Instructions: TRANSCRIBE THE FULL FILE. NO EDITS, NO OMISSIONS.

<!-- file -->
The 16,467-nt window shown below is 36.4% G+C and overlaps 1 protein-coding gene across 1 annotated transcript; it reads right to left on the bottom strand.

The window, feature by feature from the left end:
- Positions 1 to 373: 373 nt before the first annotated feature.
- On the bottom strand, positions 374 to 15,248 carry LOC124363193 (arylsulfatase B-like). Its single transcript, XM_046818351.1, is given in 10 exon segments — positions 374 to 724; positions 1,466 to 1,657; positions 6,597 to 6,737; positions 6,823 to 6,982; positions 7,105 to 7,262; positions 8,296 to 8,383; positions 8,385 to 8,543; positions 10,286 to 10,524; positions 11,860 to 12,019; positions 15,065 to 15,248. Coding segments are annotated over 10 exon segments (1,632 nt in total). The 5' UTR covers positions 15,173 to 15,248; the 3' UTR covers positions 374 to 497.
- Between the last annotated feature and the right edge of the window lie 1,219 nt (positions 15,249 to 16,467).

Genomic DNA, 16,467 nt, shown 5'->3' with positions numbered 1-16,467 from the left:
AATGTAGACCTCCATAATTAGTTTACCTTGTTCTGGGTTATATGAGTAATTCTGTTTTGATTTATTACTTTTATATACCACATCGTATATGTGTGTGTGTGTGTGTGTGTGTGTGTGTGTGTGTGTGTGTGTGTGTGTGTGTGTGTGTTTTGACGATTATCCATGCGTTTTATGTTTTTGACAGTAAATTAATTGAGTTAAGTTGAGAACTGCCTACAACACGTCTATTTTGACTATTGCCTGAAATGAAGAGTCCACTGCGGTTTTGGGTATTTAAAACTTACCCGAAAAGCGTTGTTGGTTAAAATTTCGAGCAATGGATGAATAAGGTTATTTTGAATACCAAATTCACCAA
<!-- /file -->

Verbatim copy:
The 16,467-nt window shown below is 36.4% G+C and overlaps 1 protein-coding gene across 1 annotated transcript; it reads right to left on the bottom strand.

The window, feature by feature from the left end:
- Positions 1 to 373: 373 nt before the first annotated feature.
- On the bottom strand, positions 374 to 15,248 carry LOC124363193 (arylsulfatase B-like). Its single transcript, XM_046818351.1, is given in 10 exon segments — positions 374 to 724; positions 1,466 to 1,657; positions 6,597 to 6,737; positions 6,823 to 6,982; positions 7,105 to 7,262; positions 8,296 to 8,383; positions 8,385 to 8,543; positions 10,286 to 10,524; positions 11,860 to 12,019; positions 15,065 to 15,248. Coding segments are annotated over 10 exon segments (1,632 nt in total). The 5' UTR covers positions 15,173 to 15,248; the 3' UTR covers positions 374 to 497.
- Between the last annotated feature and the right edge of the window lie 1,219 nt (positions 15,249 to 16,467).

Genomic DNA, 16,467 nt, shown 5'->3' with positions numbered 1-16,467 from the left:
AATGTAGACCTCCATAATTAGTTTACCTTGTTCTGGGTTATATGAGTAATTCTGTTTTGATTTATTACTTTTATATACCACATCGTATATGTGTGTGTGTGTGTGTGTGTGTGTGTGTGTGTGTGTGTGTGTGTGTGTGTGTGTGTGTTTTGACGATTATCCATGCGTTTTATGTTTTTGACAGTAAATTAATTGAGTTAAGTTGAGAACTGCCTACAACACGTCTATTTTGACTATTGCCTGAAATGAAGAGTCCACTGCGGTTTTGGGTATTTAAAACTTACCCGAAAAGCGTTGTTGGTTAAAATTTCGAGCAATGGATGAATAAGGTTATTTTGAATACCAAATTCACCAA